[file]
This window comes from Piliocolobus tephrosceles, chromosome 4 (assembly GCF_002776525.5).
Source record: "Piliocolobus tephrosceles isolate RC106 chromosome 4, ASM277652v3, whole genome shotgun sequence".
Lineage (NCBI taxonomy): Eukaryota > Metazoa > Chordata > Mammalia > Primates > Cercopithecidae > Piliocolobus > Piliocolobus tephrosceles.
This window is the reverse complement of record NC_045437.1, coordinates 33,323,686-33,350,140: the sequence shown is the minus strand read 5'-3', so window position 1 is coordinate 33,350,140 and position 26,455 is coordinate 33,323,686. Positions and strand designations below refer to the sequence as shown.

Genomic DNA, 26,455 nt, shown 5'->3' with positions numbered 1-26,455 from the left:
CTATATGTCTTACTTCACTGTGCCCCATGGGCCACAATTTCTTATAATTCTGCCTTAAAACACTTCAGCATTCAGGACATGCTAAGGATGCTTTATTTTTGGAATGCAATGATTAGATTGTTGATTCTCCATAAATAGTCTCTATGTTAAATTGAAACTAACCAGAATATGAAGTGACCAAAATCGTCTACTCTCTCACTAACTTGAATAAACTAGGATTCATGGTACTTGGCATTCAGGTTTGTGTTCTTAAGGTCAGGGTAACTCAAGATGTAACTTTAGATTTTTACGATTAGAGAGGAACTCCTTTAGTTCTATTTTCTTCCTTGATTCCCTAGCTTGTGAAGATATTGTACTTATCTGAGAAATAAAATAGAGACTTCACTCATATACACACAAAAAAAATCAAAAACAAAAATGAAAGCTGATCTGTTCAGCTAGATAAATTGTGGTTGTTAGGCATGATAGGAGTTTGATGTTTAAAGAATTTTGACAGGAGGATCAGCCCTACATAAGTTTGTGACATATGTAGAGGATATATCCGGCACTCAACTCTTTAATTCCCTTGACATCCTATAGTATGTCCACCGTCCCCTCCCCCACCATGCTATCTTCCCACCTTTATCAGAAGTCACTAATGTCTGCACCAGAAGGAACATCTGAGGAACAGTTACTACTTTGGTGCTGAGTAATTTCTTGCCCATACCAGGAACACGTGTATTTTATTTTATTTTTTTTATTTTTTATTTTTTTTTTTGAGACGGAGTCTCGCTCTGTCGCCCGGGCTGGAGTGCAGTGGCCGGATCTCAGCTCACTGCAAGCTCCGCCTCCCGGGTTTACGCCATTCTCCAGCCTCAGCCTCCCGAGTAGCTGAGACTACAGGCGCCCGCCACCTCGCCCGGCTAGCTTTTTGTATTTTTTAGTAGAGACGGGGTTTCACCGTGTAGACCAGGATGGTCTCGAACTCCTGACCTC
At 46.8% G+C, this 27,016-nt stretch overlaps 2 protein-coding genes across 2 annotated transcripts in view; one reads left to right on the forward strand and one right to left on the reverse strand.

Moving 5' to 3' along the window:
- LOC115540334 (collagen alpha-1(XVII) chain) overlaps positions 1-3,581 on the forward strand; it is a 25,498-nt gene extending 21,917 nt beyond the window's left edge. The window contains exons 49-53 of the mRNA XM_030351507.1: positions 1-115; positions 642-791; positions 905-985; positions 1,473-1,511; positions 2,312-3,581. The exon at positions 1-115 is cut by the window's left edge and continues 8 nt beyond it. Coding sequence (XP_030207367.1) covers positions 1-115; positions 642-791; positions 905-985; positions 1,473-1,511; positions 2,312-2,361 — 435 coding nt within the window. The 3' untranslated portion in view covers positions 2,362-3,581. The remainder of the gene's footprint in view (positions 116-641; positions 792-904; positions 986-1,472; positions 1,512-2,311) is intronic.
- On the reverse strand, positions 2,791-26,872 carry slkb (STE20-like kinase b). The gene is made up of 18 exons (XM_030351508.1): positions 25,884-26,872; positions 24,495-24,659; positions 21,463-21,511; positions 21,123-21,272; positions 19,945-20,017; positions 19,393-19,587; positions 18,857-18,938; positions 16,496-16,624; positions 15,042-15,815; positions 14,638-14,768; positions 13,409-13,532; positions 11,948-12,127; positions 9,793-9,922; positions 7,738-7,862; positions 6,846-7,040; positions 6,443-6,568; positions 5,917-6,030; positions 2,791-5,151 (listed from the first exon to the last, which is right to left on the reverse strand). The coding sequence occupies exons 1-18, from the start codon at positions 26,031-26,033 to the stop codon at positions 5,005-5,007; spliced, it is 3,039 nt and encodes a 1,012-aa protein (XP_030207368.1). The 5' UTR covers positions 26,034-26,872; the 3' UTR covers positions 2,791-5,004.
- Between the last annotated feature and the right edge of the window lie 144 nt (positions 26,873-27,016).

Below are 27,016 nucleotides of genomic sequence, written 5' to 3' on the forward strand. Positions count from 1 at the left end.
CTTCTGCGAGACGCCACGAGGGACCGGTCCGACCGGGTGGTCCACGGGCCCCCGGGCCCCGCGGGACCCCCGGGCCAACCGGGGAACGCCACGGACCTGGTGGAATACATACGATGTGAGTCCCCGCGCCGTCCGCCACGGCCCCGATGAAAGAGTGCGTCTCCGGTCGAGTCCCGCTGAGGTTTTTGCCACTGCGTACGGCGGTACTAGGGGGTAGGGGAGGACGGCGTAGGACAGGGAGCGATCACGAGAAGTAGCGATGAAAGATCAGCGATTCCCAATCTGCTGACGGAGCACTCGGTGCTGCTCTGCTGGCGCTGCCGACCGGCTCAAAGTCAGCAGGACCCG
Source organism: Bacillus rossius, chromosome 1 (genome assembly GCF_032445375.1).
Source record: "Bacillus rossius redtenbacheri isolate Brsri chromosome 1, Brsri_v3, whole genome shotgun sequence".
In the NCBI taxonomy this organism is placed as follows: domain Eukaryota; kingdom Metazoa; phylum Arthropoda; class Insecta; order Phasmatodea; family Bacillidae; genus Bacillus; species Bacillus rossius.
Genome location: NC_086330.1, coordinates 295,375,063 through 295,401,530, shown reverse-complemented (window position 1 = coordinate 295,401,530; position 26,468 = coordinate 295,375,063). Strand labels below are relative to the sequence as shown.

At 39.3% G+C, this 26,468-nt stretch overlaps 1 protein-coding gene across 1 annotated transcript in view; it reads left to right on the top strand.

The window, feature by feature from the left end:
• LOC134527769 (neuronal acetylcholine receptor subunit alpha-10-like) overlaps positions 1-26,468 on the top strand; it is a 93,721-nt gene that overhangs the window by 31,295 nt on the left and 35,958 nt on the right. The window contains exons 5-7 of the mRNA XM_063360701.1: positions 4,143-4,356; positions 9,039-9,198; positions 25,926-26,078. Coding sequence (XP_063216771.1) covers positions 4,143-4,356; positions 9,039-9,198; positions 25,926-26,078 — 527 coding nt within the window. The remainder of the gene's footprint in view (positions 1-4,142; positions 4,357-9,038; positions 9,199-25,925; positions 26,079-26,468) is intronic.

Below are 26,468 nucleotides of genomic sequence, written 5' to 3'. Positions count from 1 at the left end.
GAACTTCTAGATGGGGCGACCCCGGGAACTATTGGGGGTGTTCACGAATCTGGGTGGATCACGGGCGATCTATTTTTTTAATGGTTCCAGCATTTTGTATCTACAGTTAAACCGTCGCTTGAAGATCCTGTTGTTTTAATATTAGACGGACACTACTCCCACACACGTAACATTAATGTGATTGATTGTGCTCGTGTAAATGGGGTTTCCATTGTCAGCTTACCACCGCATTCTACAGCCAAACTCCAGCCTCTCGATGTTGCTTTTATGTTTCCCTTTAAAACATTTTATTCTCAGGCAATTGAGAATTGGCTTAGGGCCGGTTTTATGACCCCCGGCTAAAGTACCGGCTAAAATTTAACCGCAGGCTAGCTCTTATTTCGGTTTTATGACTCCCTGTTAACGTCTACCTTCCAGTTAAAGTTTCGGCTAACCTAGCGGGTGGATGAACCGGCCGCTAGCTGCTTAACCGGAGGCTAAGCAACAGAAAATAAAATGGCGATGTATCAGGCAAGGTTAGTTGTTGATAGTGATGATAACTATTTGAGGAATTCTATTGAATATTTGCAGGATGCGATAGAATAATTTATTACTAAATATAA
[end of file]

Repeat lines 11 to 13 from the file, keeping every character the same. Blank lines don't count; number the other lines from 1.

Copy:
- Between the last annotated feature and the right edge of the window lie 144 nt (positions 26,873-27,016).

Below are 27,016 nucleotides of genomic sequence, written 5' to 3' on the forward strand. Positions count from 1 at the left end.
CTTCTGCGAGACGCCACGAGGGACCGGTCCGACCGGGTGGTCCACGGGCCCCCGGGCCCCGCGGGACCCCCGGGCCAACCGGGGAACGCCACGGACCTGGTGGAATACATACGATGTGAGTCCCCGCGCCGTCCGCCACGGCCCCGATGAAAGAGTGCGTCTCCGGTCGAGTCCCGCTGAGGTTTTTGCCACTGCGTACGGCGGTACTAGGGGGTAGGGGAGGACGGCGTAGGACAGGGAGCGATCACGAGAAGTAGCGATGAAAGATCAGCGATTCCCAATCTGCTGACGGAGCACTCGGTGCTGCTCTGCTGGCGCTGCCGACCGGCTCAAAGTCAGCAGGACCCG